Copyright claim by actress in anti-Islam film unlikely to succeed, says Greg Korn
KWIKA partner Greg Korn was quoted in Ryan Davis’s article at Law360.com (“Actress in Anti-Muslim Film May Have Flimsy Copyright Case”) on the copyright lawsuit brought by Cindy Lee Garcia, an actress in the film “Innocence of Muslims,” which has gained so much negative attention lately.
Typically, professional productions require the actors to sign a work-for-hire agreement, which assigns the copyright in their work to the producer. Ms. Garcia says she never signed such a document. But even when no agreement is signed, Greg says courts have held that the copyright in a film belongs to the person who superintended it or controlled it, so Ms. Garcia is unlikely to persuade a judge that her rights in her performance should allow her to block the film’s distribution.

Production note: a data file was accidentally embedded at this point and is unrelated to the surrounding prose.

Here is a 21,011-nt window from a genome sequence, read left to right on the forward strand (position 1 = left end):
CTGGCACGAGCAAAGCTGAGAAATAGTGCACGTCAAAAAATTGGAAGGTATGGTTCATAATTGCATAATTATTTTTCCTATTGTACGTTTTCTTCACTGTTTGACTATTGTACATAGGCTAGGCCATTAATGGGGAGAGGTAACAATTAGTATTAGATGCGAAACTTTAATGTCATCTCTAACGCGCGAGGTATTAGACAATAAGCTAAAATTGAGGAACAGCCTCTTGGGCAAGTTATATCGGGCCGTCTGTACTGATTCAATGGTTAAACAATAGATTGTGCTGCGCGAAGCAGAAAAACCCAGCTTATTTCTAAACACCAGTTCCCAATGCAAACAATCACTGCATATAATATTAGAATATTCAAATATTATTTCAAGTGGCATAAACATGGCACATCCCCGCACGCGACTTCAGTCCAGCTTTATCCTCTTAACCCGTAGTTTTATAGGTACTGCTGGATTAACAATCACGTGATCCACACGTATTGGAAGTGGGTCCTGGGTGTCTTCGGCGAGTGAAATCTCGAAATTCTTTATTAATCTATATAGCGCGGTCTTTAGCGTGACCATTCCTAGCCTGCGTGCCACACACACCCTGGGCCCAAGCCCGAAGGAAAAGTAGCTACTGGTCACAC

According to her Complaint, the actress has even applied to the U.S. Copyright Office for a copyright on her performance, but Greg doesn’t think that approach will fly either. “From everything I’ve read, I don’t believe this actress was in a position of controlling the production, meaning that the likelihood that she has a copyright interest is very, very low. Because work-for-hire language is so common, there are hardly any cases addressing whether actors have a copyright interest in their performance, but it seems clear that they don’t under copyright law.”
“It’s nonsensical to talk about her performance as separate and apart from the film. The typical judge is just going to apply copyright law and not be swayed by everything else that’s going on.”
Greg added that he wouldn’t be surprised to see a judge rule against Ms. Garcia “sooner rather than later.”